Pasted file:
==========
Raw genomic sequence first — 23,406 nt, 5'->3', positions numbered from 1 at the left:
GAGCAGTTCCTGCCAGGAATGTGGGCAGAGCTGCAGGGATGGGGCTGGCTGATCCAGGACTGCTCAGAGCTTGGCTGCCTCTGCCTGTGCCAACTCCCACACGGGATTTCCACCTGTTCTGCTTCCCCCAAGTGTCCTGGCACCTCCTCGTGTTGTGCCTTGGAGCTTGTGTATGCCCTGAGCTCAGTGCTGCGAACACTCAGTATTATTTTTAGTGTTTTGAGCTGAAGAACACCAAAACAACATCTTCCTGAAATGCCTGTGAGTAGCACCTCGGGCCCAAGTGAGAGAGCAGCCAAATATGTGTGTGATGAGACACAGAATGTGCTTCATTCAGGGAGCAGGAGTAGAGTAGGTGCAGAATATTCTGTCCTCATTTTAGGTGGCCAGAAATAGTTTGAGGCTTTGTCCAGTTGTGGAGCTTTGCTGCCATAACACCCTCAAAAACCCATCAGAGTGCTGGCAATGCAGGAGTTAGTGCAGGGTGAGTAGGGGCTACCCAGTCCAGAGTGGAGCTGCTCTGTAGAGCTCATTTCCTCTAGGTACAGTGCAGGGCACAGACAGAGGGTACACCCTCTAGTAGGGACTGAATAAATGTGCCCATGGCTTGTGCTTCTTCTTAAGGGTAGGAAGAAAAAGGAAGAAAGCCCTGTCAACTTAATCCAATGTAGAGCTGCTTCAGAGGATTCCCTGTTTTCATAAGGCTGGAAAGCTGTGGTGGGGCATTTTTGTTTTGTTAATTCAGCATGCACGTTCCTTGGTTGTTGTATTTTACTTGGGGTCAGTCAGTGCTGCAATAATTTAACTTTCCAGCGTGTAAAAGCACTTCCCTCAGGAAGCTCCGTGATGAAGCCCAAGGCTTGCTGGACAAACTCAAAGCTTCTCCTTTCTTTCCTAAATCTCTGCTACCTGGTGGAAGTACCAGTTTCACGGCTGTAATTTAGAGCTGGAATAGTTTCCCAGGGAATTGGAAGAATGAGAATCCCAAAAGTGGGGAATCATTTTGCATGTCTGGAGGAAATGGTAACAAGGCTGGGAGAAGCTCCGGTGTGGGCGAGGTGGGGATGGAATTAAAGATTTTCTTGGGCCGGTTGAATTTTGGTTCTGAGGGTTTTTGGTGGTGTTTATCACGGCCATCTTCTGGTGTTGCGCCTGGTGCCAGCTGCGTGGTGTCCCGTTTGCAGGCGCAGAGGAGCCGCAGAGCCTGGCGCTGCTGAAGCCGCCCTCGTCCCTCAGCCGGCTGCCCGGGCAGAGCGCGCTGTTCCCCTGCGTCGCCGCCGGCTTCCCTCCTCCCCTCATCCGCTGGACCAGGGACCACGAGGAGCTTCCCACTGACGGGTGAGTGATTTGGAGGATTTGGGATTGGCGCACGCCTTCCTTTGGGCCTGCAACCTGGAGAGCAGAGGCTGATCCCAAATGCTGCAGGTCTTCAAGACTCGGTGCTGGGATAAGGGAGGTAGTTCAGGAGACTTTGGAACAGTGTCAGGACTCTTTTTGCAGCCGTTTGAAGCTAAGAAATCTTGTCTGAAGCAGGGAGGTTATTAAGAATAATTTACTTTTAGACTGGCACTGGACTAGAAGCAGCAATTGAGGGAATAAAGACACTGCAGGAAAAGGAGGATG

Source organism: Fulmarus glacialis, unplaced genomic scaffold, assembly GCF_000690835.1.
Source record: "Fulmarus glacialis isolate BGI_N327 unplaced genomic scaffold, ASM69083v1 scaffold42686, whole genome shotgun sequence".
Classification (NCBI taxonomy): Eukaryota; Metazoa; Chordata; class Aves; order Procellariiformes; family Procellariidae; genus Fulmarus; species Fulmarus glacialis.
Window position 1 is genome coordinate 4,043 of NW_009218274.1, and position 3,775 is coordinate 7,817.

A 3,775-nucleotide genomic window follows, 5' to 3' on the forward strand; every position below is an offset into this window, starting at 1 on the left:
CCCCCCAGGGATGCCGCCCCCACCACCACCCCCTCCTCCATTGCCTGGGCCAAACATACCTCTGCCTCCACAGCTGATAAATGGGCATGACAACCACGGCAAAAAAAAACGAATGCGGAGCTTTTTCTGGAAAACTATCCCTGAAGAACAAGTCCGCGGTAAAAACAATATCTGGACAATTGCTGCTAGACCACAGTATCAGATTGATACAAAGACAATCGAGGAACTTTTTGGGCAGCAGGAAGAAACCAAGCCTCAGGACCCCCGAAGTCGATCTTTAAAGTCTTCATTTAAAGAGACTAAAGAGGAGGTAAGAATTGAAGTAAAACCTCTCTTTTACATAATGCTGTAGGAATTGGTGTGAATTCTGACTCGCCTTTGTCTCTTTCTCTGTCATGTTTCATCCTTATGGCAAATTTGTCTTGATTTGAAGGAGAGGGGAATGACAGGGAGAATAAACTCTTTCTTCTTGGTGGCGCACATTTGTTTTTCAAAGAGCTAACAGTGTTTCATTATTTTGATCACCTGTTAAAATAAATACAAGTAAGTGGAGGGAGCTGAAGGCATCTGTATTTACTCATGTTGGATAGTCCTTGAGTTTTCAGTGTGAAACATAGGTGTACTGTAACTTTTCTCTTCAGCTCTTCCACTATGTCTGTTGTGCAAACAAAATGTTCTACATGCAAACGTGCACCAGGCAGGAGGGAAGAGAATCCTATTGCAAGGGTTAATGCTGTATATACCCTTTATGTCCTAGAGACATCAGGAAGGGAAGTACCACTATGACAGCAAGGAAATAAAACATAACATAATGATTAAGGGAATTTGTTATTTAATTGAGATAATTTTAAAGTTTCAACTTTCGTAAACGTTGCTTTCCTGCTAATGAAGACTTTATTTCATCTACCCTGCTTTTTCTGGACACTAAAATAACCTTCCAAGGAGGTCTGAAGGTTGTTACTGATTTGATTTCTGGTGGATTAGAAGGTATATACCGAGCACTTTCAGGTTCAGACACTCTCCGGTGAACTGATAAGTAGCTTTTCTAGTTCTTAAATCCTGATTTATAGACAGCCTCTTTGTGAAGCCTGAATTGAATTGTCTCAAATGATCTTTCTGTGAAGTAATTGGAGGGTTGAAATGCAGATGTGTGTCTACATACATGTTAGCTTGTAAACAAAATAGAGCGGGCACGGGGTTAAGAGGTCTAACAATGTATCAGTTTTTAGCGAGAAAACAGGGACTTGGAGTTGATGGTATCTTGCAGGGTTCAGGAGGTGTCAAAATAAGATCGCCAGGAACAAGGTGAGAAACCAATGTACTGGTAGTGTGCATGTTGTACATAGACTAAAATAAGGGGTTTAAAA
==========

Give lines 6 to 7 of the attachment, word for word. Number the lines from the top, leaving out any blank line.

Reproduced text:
Window position 1 is genome coordinate 4,043 of NW_009218274.1, and position 3,775 is coordinate 7,817.

A 3,775-nucleotide genomic window follows, 5' to 3' on the forward strand; every position below is an offset into this window, starting at 1 on the left: